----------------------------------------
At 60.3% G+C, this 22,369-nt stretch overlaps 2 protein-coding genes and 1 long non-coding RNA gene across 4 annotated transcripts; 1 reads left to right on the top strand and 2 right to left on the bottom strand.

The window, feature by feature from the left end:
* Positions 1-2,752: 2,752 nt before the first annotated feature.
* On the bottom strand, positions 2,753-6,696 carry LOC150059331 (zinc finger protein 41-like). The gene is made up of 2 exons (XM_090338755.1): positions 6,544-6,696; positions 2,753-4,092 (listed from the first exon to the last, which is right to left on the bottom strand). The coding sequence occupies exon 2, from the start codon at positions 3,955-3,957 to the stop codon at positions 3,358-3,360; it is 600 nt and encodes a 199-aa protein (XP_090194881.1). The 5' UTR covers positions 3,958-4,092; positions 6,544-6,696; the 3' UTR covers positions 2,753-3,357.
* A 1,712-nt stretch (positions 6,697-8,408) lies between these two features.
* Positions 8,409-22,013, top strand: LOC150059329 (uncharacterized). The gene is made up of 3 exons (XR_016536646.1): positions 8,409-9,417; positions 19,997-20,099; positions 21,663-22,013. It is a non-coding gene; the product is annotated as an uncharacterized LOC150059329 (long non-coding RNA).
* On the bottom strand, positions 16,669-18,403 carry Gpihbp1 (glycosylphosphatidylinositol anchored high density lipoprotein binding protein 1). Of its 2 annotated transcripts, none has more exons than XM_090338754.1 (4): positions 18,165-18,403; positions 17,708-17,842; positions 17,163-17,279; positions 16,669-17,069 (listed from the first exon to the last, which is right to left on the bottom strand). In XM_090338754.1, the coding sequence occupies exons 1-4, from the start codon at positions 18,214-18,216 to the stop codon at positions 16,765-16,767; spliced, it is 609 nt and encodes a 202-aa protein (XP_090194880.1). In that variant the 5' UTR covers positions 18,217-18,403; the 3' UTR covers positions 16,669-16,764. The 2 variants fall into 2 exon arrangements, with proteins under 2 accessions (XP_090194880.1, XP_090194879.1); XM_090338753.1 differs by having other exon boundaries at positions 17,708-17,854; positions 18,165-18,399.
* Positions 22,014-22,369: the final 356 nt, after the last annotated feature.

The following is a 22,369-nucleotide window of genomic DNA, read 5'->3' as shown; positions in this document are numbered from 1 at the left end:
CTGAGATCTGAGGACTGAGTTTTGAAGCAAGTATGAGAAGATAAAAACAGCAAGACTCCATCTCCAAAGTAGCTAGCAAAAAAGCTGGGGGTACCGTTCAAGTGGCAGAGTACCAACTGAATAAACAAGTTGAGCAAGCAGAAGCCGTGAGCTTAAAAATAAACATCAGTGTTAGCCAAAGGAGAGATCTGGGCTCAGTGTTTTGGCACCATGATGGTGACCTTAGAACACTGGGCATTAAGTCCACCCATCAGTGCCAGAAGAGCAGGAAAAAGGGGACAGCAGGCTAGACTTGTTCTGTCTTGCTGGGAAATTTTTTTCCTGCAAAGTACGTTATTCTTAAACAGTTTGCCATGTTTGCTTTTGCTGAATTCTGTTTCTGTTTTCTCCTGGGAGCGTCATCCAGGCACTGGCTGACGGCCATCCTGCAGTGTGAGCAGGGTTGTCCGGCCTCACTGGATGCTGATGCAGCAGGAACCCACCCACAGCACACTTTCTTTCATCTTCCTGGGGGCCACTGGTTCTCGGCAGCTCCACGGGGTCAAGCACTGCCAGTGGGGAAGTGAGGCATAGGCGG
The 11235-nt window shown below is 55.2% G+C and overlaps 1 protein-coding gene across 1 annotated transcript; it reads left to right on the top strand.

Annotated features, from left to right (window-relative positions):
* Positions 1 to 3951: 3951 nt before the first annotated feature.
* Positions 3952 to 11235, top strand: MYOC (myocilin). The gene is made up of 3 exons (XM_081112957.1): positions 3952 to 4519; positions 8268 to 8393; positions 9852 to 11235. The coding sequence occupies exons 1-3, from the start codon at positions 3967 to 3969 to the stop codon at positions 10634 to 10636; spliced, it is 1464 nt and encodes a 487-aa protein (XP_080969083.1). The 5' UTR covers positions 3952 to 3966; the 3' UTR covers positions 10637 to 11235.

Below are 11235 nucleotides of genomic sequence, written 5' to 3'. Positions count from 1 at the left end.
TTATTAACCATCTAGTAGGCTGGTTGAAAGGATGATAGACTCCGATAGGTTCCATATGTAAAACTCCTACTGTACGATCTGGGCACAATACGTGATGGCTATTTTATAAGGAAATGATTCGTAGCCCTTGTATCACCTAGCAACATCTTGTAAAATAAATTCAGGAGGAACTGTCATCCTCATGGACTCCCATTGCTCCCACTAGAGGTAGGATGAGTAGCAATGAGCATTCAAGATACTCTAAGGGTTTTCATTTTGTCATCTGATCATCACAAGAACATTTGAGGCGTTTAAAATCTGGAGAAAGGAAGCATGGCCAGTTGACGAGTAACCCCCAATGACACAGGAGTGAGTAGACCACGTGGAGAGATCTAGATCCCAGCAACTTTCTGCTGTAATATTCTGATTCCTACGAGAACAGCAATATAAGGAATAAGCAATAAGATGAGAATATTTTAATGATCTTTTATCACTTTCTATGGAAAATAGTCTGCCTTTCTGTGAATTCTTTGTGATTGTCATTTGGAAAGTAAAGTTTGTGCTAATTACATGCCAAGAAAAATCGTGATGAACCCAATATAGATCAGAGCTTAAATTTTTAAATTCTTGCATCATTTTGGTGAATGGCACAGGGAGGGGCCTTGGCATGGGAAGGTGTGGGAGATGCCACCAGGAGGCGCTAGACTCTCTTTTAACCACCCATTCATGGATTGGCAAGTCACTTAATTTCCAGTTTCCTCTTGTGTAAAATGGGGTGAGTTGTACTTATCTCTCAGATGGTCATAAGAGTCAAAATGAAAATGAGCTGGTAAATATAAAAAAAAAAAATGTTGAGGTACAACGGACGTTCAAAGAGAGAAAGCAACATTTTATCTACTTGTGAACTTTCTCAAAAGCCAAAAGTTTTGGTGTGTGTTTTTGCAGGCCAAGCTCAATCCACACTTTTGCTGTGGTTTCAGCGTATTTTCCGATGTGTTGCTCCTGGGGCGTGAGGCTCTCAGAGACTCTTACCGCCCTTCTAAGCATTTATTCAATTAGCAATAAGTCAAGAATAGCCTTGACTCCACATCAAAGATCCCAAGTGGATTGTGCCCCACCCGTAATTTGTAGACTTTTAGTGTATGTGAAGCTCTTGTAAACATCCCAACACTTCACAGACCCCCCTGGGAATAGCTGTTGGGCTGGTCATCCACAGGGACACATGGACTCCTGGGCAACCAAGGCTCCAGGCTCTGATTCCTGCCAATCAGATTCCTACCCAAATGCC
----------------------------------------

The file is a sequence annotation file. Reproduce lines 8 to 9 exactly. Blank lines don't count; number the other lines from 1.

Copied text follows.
* Positions 22,014-22,369: the final 356 nt, after the last annotated feature.

The following is a 22,369-nucleotide window of genomic DNA, read 5'->3' as shown; positions in this document are numbered from 1 at the left end: